Over the past decade, the state has taken various actions that have significantly reduced the number of inmates and parolees under the supervision of the California Department of Corrections and Rehabilitation (CDCR). Most notably, legislation was enacted in 2011 that shifted (or realigned) the responsibility for certain offenders from the state to counties. This was done to help the state comply with a federal court order to reduce prison overcrowding, as well as reduce state costs. Voters have also approved a series of ballot measures that have impacted the inmate population, such as reducing penalties for certain offenders convicted of nonserious and nonviolent property and drug crimes. Since the implementation of the these and other policy changes, the state’s inmate population declined by nearly one‑quarter and the parolee population declined by nearly one‑half. However, over the same period, CDCR spending increased by over $3 billion, or more than one‑third.
Major Reasons for Spending Growth Despite Population Decline. In this brief, we describe the major reasons why CDCR’s costs did not decline in line with the substantial decrease in the populations. Specifically, while CDCR did experience some reduced costs associated with the decline in the populations, they were more than offset by increased costs primarily associated with three factors:
Population Decline Allowed State to Avoid Significantly Higher Costs. We note that had the inmate population not declined over this period, CDCR spending would have increased by significantly more than it actually did. This is because the state would have had to finance the construction of several new prisons or contract for tens of thousands of prison beds. Accordingly, despite the growth in spending on CDCR, the state is likely spending billions of dollars less than it otherwise would be had it not taken actions to reduce the inmate and parolee populations.
Federal Courts Required State to Improve Inmate Health Care and Limit Prison Overcrowding. In December 1995, after finding the state failed to provide constitutional mental health care to inmates, a federal court in the case now referred to as Coleman v. Newsom appointed a Special Master to monitor and report on CDCR’s progress towards providing an adequate level of mental health care. In February 2006, after finding the state failed to provide a constitutional level of medical care to inmates, a federal court in the case now referred to as Plata v. Newsom appointed a Receiver to take control over the direct management of the state’s prison medical care delivery system from CDCR.
In November 2006, plaintiffs in Coleman v. Newsom and Plata v. Newsom filed motions for the federal courts to convene a three‑judge panel pursuant to the U.S. Prison Litigation Reform Act to determine whether (1) prison overcrowding was the primary cause of CDCR’s inability to provide constitutionally adequate inmate health care and (2) a prisoner release order was the only way to remedy these conditions. In August 2009, the three‑judge panel declared that overcrowding was the primary reason that CDCR was unable to provide adequate health care. Specifically, the court ruled that in order for CDCR to provide such care, overcrowding would have to be reduced to no more than 137.5 percent of the design capacity of the prison system. (Design capacity generally refers to the number of beds that CDCR would operate if it housed only one inmate per prison cell.) The court ruling applies to the number of inmates in prisons operated by CDCR and does not preclude the state from holding additional inmates elsewhere, such as conservation camps—which are generally jointly operated by CDCR and the California Department of Forestry and Fire Protection—and other publicly or privately operated facilities.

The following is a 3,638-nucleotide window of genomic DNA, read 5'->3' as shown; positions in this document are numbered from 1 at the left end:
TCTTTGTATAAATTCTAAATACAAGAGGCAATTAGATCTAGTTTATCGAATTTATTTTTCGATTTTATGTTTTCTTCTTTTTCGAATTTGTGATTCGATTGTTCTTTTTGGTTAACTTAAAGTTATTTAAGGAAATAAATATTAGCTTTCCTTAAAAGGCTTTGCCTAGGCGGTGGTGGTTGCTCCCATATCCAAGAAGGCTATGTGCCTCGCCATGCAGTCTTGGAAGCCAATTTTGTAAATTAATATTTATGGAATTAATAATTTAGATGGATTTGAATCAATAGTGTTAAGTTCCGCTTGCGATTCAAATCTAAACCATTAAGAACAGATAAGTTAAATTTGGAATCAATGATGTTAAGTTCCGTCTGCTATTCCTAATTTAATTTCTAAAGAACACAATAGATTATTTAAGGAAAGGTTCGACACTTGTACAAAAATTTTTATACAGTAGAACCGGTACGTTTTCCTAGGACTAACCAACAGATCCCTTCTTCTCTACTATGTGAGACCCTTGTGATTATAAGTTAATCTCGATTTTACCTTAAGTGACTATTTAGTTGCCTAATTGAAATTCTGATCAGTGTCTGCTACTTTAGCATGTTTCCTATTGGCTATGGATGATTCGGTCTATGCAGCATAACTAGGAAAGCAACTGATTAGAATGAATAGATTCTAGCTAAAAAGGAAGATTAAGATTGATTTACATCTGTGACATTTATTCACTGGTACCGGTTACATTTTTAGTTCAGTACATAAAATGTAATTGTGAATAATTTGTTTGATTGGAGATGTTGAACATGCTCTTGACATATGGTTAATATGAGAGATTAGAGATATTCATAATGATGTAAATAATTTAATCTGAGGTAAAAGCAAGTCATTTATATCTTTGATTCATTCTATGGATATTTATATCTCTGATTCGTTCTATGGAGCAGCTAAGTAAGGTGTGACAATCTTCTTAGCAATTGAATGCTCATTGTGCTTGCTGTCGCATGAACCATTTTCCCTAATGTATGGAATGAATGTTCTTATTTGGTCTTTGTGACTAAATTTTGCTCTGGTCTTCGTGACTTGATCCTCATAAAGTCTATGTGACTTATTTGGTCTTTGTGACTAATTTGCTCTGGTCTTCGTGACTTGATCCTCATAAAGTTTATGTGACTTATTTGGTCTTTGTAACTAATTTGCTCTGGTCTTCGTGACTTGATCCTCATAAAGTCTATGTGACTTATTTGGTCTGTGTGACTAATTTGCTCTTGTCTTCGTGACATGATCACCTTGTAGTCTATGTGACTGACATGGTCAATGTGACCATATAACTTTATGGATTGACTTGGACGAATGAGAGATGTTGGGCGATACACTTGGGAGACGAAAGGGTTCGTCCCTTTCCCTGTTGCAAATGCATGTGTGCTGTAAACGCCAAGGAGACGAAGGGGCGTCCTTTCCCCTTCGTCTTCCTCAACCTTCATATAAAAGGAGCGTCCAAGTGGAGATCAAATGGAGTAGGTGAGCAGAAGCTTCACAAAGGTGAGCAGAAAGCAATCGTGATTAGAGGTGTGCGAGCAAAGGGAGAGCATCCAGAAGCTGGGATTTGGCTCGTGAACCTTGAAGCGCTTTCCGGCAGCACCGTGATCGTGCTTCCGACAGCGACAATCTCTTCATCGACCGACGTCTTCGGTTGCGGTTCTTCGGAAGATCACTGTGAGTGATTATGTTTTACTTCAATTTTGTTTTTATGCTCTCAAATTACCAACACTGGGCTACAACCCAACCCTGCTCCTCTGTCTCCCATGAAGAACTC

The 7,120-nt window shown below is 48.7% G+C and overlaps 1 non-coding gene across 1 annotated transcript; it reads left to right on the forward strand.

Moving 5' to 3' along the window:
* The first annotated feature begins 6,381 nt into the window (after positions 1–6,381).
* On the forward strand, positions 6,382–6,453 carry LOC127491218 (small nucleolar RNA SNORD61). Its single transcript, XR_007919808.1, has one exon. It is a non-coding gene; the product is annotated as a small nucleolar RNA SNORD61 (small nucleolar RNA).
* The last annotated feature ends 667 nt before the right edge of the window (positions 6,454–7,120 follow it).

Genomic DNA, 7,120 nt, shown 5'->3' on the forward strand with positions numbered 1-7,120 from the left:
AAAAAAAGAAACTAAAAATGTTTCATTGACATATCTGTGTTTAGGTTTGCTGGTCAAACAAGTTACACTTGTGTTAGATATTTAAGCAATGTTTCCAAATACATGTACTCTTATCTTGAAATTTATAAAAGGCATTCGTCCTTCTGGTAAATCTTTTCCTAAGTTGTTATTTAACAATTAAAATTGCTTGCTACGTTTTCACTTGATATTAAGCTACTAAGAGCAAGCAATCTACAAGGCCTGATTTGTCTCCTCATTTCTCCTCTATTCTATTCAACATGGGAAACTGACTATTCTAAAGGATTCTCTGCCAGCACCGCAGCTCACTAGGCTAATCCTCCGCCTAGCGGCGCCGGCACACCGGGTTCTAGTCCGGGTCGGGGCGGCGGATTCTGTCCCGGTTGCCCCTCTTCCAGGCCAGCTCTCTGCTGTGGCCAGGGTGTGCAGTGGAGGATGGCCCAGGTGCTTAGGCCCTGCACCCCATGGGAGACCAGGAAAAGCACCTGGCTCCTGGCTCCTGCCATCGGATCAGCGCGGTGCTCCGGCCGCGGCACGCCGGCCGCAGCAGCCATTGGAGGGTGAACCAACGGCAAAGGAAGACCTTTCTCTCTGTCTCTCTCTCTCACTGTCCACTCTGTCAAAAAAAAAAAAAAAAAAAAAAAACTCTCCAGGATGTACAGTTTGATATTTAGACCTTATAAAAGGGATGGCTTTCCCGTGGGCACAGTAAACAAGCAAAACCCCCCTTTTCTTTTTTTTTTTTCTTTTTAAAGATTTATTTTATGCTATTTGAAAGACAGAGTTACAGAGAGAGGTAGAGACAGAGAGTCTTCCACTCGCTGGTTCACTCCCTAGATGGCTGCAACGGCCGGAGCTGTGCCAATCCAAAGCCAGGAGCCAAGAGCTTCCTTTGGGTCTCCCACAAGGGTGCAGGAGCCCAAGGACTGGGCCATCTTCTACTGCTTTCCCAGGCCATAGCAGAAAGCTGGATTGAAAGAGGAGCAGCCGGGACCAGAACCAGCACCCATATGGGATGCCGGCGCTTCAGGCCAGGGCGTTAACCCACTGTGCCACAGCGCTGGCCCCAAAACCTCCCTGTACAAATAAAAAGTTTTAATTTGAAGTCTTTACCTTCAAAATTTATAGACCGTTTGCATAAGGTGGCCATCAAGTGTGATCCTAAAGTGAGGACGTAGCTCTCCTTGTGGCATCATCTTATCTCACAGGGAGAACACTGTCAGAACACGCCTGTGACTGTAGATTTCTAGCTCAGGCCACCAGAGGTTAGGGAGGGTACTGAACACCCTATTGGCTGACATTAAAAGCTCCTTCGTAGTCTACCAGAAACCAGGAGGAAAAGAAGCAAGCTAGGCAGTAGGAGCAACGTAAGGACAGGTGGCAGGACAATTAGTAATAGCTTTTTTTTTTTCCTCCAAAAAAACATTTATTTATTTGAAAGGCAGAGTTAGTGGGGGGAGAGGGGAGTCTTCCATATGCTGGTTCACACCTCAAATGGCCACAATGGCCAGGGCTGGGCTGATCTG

State Implemented Several Policy Changes to Reduce Prison Overcrowding. In order to reduce prison overcrowding, the state implemented various policy changes that significantly reduced the inmate population in recent years. Some of the major changes include:
Inmate and Parolee Populations Have Declined Significantly. As shown in Figure 1, the state’s inmate and parolee populations have declined significantly over the past several years, primarily as a result of the above policy changes. Specifically, between June 30, 2011 and June 30, 2019, the inmate population declined from about 162,400 to 125,500 (23 percent) and the parolee population declined from about 90,800 to 50,800 (44 percent).
Although the state’s inmate and parolee populations have declined significantly in recent years, the level of spending on CDCR has increased. As shown in Figure 2 , expenditures increased by $3.6 billion (37 percent)—from about $9.7 billion in 2010‑11 to an estimated $13.3 billion in 2019‑20.
While many factors have contributed to the increase in CDCR spending over the past decade, we have identified three main factors: (1) costly operational changes to comply with various federal court orders, (2) increased employee compensation costs, and (3) the payment of costs that were deferred during the fiscal crisis. Below, we discuss each of these factors in further detail and how some of the increased costs are the result of more than one factor.
Despite Population Decline, State Was Not Able to Reduce Prison Capacity Given Overcrowding Limit. As discussed above, the federal court ruled that prison overcrowding had to be reduced to no more than 137.5 percent of the design capacity of the state’s prison system. As such, although the number of individuals in state prison significantly declined, the state had to maintain its existing number of facilities—but house fewer inmates in them—to help meet the court order. Accordingly, the state did not realize a substantial reduction in staffing or costs because a large amount of prison operational costs are generally only eliminated when an entire prison or section of a prison is closed. We also note that the state continued to house inmates in out‑of‑state contract prisons in order to maintain compliance with the overcrowding limit.